SUZHOU, CHINA - MAY 06: (CHINA OUT) A female Rafetus swinhoei (also known as Yangtze giant softshell turtle) is seen in the mud at Suzhou Zoo on May 6, 2015 in Suzhou, Jiangsu province of China. Organized by Wildlife Conservation Society (WCS), Turtle Survival Alliance (TSA) and China's Institute of Zoology (IOZ), artificial insemination in a pair of the only left one-hundred-year-old Rafetus swinhoei was conducted in southeast China's Suzhou Zoo and gained success which meant that there existing hope to save the world's largest freshwater turtle species. Rafetus swinhoei is an extremely rare species of softshell turtle found in Vietnam and China. Only four living individuals are known and it is listed as critically endangered in the IUCN Red List. (Photo by Visual China Group via Getty Images/Visual China Group via Getty Images)
New Discovery May Save Nearly Extinct Turtle Species
After the 2019 loss of the last confirmed female Swinhoe Softshell Turtle in China, extinction was all but confirmed. But a new discovery gives hope to the species: a female turtle living in a lake in Vietnam.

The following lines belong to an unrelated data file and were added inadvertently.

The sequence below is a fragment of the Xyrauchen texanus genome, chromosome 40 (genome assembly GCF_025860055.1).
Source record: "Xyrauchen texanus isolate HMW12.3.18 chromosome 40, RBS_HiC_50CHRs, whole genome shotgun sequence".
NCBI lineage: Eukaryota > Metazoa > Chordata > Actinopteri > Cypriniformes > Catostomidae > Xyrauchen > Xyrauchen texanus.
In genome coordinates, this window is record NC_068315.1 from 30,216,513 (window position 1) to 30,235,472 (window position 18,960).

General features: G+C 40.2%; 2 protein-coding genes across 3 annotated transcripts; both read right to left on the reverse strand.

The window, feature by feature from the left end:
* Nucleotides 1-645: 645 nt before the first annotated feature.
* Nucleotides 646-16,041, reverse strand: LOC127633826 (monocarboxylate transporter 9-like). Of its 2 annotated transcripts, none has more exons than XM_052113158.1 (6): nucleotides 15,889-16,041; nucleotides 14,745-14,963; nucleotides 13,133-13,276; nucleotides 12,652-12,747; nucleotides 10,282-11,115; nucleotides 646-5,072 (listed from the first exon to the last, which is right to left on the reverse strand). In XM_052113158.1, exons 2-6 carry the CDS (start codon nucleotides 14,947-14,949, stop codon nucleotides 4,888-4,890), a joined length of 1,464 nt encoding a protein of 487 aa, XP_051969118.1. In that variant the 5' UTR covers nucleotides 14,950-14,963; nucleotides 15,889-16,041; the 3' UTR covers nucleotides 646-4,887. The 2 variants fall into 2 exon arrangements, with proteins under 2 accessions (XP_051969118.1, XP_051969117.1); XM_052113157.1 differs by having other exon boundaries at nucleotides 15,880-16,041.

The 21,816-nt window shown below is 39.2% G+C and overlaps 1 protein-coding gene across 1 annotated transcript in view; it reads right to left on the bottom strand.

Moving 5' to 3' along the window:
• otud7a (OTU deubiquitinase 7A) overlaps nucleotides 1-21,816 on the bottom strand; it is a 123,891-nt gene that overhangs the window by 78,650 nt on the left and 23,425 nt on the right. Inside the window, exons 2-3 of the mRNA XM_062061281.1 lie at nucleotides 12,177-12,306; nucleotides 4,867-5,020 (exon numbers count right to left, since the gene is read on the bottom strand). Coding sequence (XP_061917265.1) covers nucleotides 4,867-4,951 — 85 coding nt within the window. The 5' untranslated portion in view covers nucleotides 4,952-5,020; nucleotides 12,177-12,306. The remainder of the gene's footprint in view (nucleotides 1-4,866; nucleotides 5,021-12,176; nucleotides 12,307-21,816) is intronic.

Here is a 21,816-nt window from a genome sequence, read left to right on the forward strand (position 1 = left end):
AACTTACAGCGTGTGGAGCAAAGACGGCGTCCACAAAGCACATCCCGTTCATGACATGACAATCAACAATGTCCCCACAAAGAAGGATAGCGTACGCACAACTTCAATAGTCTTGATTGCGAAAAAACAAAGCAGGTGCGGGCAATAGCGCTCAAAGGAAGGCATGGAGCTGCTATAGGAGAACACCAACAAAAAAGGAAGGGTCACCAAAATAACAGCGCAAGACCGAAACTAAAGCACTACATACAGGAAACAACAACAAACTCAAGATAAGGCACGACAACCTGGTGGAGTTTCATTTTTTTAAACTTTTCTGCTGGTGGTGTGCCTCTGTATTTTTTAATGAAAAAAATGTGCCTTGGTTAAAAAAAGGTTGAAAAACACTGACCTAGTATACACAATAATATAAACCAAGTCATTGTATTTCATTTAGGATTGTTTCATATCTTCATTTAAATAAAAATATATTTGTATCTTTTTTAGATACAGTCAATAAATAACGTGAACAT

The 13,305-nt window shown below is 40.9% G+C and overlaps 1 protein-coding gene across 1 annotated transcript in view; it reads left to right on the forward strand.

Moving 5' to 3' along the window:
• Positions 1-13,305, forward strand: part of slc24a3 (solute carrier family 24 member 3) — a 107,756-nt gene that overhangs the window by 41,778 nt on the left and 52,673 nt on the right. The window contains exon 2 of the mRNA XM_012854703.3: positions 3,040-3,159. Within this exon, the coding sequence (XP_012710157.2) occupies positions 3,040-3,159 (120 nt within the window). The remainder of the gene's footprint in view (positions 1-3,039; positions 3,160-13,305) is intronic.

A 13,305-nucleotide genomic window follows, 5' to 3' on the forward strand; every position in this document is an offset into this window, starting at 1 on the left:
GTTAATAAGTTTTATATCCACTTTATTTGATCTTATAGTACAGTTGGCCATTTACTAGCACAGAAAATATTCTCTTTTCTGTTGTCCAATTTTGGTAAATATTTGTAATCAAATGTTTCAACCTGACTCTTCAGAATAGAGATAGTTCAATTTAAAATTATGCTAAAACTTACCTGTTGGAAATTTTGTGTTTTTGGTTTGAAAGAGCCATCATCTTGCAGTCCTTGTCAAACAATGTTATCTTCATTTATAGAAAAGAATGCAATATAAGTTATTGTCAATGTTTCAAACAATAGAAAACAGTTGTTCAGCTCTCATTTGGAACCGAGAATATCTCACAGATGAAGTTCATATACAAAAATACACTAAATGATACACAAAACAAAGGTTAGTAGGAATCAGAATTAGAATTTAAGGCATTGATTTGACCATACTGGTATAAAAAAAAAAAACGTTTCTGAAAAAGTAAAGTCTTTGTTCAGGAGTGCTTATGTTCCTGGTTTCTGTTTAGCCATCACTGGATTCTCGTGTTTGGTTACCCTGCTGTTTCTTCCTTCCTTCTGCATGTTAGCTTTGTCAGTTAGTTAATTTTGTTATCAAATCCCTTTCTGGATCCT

In 2019, the Swinhoe Softshell Turtle, also known as the Yangtze giant softshell turtle among other names, suffered a major loss despite all conservation efforts. A female turtle perished after an insemination procedure leaving her mate at a zoo in China alone.
After this incident, researchers looked to the wild to try to bring this softshell turtle back from imminent extinction. There was some hope, evidence of one additional turtle of unconfirmed gender in the Dong Mo lake in Vietnam. After months of speculation, it was announced that this large lake-dweller was in fact female.
The research involving the Swinhoe softshell turtle has spanned years in Asia. This species can grow up to over 350 lbs and six feet long and live 100 years-or more. Fishers tasked with the protection of the turtles have done great work, as researchers and conservationists work towards improving the habitats in the wild.
There is still a long way to go to bring back this species from the brink of extinction, but steps are being taken to consider how to perpetuate this species beyond two lone turtles existing in two different countries.
Since 2012, December 4 has been World Wildlife Conservation Day. Here are some facts about the species that are currently designated as Critically Endangered. World Wildlife Conservation Day came out of a pledge by the US State Department to protect wild animals by encouraging protections for species all over the world.